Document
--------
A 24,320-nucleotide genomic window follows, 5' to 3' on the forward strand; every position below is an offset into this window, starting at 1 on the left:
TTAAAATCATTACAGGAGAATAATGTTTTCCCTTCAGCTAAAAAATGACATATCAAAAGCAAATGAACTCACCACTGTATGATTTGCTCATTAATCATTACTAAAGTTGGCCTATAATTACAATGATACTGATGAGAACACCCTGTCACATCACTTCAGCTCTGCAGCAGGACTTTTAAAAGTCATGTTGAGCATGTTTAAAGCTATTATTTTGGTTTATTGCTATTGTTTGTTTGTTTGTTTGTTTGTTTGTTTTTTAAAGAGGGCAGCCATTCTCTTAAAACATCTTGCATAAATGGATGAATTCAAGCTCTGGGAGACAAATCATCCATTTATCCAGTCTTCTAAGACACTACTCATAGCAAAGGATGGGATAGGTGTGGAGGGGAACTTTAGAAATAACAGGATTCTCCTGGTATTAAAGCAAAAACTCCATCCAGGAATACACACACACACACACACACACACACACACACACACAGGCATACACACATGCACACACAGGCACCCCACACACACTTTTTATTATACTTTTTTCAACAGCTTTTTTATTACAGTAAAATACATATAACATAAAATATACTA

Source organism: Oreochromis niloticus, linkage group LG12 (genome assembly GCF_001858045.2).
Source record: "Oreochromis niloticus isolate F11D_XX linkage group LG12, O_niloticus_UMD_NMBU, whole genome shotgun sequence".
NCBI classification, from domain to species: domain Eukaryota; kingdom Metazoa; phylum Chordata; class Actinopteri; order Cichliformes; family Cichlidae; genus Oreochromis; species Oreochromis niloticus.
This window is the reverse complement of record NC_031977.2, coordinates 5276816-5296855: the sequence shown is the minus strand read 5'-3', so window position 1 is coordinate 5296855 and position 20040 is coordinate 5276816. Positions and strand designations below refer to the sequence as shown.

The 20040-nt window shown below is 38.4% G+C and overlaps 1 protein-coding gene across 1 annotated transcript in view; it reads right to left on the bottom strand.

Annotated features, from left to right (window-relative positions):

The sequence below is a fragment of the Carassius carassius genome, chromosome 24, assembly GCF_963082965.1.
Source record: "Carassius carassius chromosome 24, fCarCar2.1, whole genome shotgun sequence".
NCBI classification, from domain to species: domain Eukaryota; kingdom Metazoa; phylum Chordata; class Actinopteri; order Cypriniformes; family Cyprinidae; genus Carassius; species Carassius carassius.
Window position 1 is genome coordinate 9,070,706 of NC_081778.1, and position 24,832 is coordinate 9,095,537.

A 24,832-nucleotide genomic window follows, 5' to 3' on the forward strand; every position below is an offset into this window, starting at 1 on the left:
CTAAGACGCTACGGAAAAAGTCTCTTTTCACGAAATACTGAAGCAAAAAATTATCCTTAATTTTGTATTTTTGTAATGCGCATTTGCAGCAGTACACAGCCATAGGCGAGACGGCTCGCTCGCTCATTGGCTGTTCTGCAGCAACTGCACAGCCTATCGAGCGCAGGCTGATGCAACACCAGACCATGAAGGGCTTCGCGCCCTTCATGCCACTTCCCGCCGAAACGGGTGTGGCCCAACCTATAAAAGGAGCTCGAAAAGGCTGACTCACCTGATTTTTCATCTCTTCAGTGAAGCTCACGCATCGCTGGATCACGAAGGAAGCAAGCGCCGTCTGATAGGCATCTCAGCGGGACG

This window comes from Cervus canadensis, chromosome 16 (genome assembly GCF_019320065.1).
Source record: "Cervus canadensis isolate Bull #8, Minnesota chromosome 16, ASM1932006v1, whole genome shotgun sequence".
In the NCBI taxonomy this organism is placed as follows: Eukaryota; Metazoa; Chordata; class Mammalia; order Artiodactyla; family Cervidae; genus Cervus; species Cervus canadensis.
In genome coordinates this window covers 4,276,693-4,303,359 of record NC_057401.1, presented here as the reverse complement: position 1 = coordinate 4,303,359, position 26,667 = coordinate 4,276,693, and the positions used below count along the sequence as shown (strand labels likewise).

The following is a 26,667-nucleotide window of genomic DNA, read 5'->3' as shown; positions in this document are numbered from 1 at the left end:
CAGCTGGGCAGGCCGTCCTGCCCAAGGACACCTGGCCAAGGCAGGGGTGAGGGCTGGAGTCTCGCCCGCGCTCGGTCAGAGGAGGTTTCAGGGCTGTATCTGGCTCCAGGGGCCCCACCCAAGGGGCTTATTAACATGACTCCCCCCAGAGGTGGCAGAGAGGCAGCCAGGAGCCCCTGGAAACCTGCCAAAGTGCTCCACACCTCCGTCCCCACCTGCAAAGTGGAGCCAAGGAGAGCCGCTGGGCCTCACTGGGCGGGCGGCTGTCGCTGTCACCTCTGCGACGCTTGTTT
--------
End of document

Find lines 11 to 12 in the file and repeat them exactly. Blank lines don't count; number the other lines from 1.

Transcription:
NCBI classification, from domain to species: domain Eukaryota; kingdom Metazoa; phylum Chordata; class Actinopteri; order Cypriniformes; family Cyprinidae; genus Carassius; species Carassius carassius.
Window position 1 is genome coordinate 9,070,706 of NC_081778.1, and position 24,832 is coordinate 9,095,537.